Sunday, November 20, 2011
In a Premature Nod to Burma, Asean Misses a Chance to Drive Real Change
Last weekend, the Arab League voted to suspend Syria from its meetings and impose sanctions on the Damascus regime. The vote came after Syria ignored the regional institution’s calls for the release of prisoners, an immediate end to killings and violence and talks with opposition forces.
While the Arab League took such a strong decision, another regional group, Asean, has shied away from its responsibility to protect civilians and promote peace, security and justice in one of its member states.
On Thursday night, Asean heads of state officially granted the bloc’s 2014 chairmanship to Burma. The decision comes despite the fact that Burma’s military-dominated government has ignored repeated international appeals for the release of all political prisoners and even continues to deny their existence in the country, a denial repeated by Information Minister Kyaw Hsan in an interview with the Wall Street Journal this week.
Asean’s decision also failed to take into consideration that the regime has not taken any steps to end the longest running civil war in the world, but has instead deployed more troops in ethnic nationality areas, nor has it shown any willingness to engage in genuine and inclusive political dialogue with opposition forces in the country.
Asean has never been a strong promoter of peace and democracy in Burma. Even in 2006 when Burma was due to take up the chair, it was under pressure from the West and not Asean itself that Burma forfeited its turn after Western nations threatened to boycott the bloc’s meetings.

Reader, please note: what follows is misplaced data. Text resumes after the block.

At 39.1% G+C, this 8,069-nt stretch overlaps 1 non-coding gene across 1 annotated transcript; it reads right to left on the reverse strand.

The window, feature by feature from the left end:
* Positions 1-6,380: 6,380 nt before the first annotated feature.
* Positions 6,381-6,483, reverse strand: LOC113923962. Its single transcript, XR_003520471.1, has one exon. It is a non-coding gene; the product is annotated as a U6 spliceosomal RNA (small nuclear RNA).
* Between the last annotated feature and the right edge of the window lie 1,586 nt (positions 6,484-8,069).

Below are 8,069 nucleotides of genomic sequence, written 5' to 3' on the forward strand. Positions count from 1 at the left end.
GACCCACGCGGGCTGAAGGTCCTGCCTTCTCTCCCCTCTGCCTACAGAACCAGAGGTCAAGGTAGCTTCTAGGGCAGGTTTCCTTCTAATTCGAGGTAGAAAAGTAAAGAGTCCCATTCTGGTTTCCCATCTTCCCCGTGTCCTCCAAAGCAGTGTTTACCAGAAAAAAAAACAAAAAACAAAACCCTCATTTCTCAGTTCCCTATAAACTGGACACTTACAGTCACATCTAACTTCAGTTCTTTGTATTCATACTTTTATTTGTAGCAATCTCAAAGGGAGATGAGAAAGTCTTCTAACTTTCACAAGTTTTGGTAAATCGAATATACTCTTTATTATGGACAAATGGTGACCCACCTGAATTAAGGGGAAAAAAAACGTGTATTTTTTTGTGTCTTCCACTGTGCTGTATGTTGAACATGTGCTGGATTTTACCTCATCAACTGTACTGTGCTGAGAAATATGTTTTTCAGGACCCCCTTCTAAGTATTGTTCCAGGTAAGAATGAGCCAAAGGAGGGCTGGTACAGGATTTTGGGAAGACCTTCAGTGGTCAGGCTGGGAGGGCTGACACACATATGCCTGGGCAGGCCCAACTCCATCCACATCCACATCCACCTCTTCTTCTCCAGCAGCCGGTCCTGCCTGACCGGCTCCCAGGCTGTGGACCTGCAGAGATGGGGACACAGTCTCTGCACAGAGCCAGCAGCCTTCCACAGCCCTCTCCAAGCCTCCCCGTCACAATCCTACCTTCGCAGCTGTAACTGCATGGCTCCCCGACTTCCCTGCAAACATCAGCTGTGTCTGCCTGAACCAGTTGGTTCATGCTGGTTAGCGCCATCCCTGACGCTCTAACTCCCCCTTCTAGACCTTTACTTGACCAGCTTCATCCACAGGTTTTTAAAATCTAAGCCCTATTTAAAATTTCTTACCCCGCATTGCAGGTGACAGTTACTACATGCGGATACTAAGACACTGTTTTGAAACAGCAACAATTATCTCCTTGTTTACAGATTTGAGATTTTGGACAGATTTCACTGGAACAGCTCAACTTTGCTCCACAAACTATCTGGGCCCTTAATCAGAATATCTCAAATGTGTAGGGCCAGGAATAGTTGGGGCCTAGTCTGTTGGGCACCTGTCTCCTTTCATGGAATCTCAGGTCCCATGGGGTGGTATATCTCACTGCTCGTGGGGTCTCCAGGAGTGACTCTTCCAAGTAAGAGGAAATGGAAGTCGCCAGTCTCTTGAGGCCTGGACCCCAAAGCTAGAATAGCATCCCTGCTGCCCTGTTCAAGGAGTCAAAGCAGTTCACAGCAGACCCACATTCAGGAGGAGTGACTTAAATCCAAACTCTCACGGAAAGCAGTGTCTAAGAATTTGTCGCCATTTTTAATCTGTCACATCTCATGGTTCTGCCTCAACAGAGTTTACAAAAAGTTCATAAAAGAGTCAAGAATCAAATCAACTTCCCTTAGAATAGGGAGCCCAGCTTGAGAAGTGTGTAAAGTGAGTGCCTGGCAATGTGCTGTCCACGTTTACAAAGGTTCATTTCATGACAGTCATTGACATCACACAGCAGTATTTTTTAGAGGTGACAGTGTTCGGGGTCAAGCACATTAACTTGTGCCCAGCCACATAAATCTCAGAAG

However, with Thursday’s decision, Asean has taken an even more deplorable position than their previous failure to be proactive in promoting peace in Burma. The bloc now appears to support the ongoing violence in Burma and the military-dominated government’s continued attacks on ethnic civilian populations and atrocious violations of their human rights. Their decision has sadly revealed to the world Asean’s true colors.
With this new decision, Asean is actually undermining itself. In 2014, when assuming the chairmanship of the regional institution, Burma will be in charge of representing and promoting Asean’s core principles, which are, according to the Asean Declaration, “To promote regional peace and stability through abiding respect for justice and the rule of law in the relationship among countries of the region and adherence to the principles of the United Nations Charter.” A regime engaged in an internal armed conflict that has forced tens of thousands of refugees to flee to other Asean member states and that ensures impunity for those responsible for human rights violations cannot represent the institution without contravening Asean’s core aims and principles and thus damaging the reputation of the institution itself.